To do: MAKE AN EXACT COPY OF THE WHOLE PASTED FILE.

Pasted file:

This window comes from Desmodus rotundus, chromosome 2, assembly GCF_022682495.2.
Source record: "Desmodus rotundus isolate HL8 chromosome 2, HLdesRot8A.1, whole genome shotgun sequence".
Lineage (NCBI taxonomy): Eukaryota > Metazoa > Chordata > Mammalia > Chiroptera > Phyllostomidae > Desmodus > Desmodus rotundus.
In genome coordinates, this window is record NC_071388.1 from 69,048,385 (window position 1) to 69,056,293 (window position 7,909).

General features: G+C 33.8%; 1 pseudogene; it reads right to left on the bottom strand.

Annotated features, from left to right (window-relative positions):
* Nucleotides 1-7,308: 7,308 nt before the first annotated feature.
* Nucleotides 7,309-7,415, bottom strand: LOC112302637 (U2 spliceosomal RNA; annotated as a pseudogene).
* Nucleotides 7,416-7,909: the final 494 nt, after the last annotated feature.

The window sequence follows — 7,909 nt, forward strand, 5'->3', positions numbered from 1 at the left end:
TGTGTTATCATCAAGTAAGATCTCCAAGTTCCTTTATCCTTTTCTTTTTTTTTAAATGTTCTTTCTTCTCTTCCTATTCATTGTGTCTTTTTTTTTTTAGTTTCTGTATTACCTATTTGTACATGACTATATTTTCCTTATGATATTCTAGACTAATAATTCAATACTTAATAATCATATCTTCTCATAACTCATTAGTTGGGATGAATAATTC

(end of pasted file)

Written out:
This window comes from Desmodus rotundus, chromosome 2, assembly GCF_022682495.2.
Source record: "Desmodus rotundus isolate HL8 chromosome 2, HLdesRot8A.1, whole genome shotgun sequence".
Lineage (NCBI taxonomy): Eukaryota > Metazoa > Chordata > Mammalia > Chiroptera > Phyllostomidae > Desmodus > Desmodus rotundus.
In genome coordinates, this window is record NC_071388.1 from 69,048,385 (window position 1) to 69,056,293 (window position 7,909).

General features: G+C 33.8%; 1 pseudogene; it reads right to left on the bottom strand.

Annotated features, from left to right (window-relative positions):
* Nucleotides 1-7,308: 7,308 nt before the first annotated feature.
* Nucleotides 7,309-7,415, bottom strand: LOC112302637 (U2 spliceosomal RNA; annotated as a pseudogene).
* Nucleotides 7,416-7,909: the final 494 nt, after the last annotated feature.

The window sequence follows — 7,909 nt, forward strand, 5'->3', positions numbered from 1 at the left end:
TGTGTTATCATCAAGTAAGATCTCCAAGTTCCTTTATCCTTTTCTTTTTTTTTAAATGTTCTTTCTTCTCTTCCTATTCATTGTGTCTTTTTTTTTTTAGTTTCTGTATTACCTATTTGTACATGACTATATTTTCCTTATGATATTCTAGACTAATAATTCAATACTTAATAATCATATCTTCTCATAACTCATTAGTTGGGATGAATAATTC